Women’s Heart Health

Women’s Heart Health: A prevention-focused approach

We hear enough about how heart health is important for men & that more men die of heart attacks than women. This myth has been debunked & the fact of the matter is that cardiovascular disease is the leading cause of death in women. Menopause, autoimmune disorders, and ethnicity also play a large role in women’s heart health. While estrogen is known to provide some amount of protection for women’s heart and brain health, it cannot be treated as a standard fact & can change depending on many factors. According to data provided by the CDC, heart disease is the leading cause of death for women in the United States. The mortality rate of heart disease is higher than that of breast cancer. While 1 in 31 women die because of breast cancer, heart disease kills 1 in 3 women.

The best way to prevent the rise in heart disease is to use a knowledge-based approach.


A famous proverb says, ‘The beginning of health is to know the disease’, and rightly so. The biggest reason heart health is a largely ignored issue, especially when it comes to women is because there is no awareness around cardiovascular health for women, its cause, how to prevent it and just how common it is, In fact, this study has called the rise of cardiovascular diseases a ‘global pandemic in women’.

The most common myths about heart disease are

  • Heart disease affects only older people. This is false. Heart disease can affect women across all age groups depending on lifestyle factors, other ailments they might suffer from & if they’re on any kind of medication.
  • Lack of knowledge about symptoms. The majority of women who die because of heart disease never reported any symptoms. Chest pain is not the only symptom of failing heart health. There are many other symptoms like nausea, pain along the jaw, difficulty breathing, fainting, pain around the abdomen and lower chest & feeling extremely tired.
  • Heart disease is a cause of concern for those who don’t exercise. Your daily headstand, wins at the gym, love for playing sports, basically anything that you believe keeps you fit is not enough to protect you against heart disease. Physical exercise is just one checkbox, other factors like cholesterol, diet also make a huge difference to your heart health. The most important thing to remember is, being thin does not equate to good health. Someone who appears skinny might have high cholesterol which will go unchecked unless they get regular tests.

Source: https://www.thelancet.com

This brings us to the most important thing; the prevention of heart disease in women.

  • Lifestyle changes. Lifestyle changes look at all aspects of life, from diet, movement, health conditions. The biggest factor is diet. There are many trends that have come and gone promoting one food or another as heart-healthy. More than 80% of premature heart diseases can be prevented by eating a healthy diet. What does a healthy diet include? Plenty of fruits and vegetables, whole grains, good fats found in avocados, lean meats. Many studies have promoted the Mediterranean diet for the prevention of cardiovascular diseases.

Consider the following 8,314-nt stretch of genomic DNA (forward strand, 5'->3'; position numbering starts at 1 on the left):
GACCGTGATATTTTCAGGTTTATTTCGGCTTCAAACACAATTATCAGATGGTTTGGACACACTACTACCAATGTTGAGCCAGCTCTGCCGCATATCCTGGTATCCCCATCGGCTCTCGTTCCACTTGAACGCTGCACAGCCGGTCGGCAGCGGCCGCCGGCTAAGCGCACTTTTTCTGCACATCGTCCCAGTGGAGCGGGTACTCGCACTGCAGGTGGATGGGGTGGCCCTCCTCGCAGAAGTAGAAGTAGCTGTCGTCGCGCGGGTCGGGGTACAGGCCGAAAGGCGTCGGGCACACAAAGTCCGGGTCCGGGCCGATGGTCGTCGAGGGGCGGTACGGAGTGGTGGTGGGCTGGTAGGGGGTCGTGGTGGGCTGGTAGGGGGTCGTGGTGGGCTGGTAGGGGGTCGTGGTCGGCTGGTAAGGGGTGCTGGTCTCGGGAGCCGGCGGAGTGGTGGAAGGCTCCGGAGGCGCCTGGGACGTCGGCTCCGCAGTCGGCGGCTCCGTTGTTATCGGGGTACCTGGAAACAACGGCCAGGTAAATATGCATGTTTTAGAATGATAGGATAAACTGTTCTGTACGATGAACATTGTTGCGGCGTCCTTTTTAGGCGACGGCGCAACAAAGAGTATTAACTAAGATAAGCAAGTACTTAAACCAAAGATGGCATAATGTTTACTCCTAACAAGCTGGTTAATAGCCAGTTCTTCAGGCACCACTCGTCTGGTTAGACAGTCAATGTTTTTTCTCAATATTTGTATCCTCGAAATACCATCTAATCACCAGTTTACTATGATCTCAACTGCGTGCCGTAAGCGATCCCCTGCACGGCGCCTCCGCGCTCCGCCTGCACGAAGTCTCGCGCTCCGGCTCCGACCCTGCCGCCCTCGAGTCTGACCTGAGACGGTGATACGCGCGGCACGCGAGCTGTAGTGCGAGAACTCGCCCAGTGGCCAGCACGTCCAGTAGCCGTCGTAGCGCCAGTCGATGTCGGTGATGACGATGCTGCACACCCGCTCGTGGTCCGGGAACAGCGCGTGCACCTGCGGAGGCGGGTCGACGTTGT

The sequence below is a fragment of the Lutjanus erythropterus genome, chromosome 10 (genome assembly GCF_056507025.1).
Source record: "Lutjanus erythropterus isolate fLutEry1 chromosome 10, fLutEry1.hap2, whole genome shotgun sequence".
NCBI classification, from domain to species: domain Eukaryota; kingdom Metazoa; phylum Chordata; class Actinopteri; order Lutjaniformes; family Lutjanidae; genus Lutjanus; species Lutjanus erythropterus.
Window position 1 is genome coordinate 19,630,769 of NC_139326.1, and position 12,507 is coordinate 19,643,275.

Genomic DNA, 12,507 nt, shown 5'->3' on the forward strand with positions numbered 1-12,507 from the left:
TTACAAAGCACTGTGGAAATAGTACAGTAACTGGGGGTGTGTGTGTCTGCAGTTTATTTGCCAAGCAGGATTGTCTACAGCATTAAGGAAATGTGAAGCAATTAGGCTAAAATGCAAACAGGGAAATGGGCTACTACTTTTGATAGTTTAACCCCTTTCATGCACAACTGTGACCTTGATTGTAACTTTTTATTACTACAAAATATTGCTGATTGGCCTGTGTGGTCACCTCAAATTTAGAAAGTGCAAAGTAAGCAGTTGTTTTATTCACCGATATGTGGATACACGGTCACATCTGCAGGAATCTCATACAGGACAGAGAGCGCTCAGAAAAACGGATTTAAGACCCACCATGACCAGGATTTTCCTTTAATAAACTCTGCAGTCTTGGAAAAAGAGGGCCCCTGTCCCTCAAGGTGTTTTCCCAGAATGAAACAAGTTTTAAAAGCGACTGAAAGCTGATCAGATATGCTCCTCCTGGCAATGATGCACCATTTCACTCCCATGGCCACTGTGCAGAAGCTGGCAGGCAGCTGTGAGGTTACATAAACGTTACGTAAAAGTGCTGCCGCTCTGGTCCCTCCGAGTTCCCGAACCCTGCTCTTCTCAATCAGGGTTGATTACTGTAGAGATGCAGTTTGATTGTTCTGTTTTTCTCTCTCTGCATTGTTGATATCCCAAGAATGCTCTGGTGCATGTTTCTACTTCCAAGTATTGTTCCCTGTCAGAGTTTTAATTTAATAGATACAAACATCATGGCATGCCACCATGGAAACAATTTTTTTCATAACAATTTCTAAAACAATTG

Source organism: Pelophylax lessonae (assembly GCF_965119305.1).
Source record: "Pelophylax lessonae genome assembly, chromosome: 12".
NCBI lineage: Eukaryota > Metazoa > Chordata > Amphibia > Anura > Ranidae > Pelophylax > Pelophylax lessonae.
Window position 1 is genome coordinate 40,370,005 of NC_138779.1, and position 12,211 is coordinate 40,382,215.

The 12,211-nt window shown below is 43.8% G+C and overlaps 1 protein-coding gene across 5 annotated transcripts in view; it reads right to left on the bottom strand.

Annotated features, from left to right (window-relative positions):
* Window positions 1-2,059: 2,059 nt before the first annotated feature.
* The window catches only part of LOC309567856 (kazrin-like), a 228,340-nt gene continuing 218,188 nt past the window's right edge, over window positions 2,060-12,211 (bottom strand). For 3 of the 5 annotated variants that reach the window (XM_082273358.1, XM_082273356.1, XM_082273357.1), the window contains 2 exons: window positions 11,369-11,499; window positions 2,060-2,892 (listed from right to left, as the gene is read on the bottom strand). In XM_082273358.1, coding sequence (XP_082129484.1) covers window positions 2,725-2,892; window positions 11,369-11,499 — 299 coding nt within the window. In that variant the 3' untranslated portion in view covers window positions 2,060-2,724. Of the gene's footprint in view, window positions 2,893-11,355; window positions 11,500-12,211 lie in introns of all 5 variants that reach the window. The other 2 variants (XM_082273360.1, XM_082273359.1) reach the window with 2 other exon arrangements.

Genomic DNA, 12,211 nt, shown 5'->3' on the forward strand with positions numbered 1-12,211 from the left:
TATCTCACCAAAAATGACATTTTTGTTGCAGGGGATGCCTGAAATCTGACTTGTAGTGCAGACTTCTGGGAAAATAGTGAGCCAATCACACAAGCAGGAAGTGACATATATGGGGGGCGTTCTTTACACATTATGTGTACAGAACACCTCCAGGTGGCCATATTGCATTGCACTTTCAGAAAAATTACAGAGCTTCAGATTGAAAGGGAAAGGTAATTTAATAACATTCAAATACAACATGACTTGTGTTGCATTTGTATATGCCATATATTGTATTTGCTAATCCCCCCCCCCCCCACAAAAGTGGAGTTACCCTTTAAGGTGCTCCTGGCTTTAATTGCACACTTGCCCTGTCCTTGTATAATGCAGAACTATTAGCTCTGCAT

• Avoid alcohol and smoking. There has been a lot of talk about red wine being good for your heart. Before you uncork that bottle and drink it to your heart’s content, remember that the evidence is pretty weak. As a basic rule of thumb, anything in excess is bad for the human body, and alcohol. smoking intake should be regulated as much as possible.
  • Diabetes and Cholesterol. Genetics may play some role in determining your chances of getting diabetes and high cholesterol. But being physically inactive, excessive alcohol intake & a diet high in processed foods and fats also contribute to one developing diabetes and cholesterol. Again, this can be managed with a good diet and by being physically active. A diabetic adult is hospitalised for heart disease every 80 seconds and 7 out of 10 diabetic patients will die from some sort of heart disease.
  • Check your blood pressure. High blood pressure severely affects heart health. Almost 47% of heart disease cases are because of high blood pressure. Many people have high blood pressure and no symptoms, so it is important to get your blood pressure checked regularly. Symptoms usually occur when blood pressure has reached a severe stage and include headaches and/or nose bleeds. Treating high blood pressure requires you to eat healthily, get exercise, and limit alcohol consumption.
  • This point has been stressed many times here so let’s talk about how much exercise does a person need? The WHO has recommended that adults between 18-64 years should engage in at least 150-300 minutes of moderate-intensity exercise in a week. It has the same recommendations for people with diabetes. In any case, some movement is always better than none and it’s a good idea to be aware of how much time you spend being sedentary versus being a little active.
  • Learn how to manage stress. It is easier said than done but it has been found that increased stress levels lead to an increased risk of a heart attack. Again, all these recommended prevention methods are interlinked. A balanced diet, physical fitness and trying to keep stress levels low as much as possible will do well to keep your heart healthy & happy.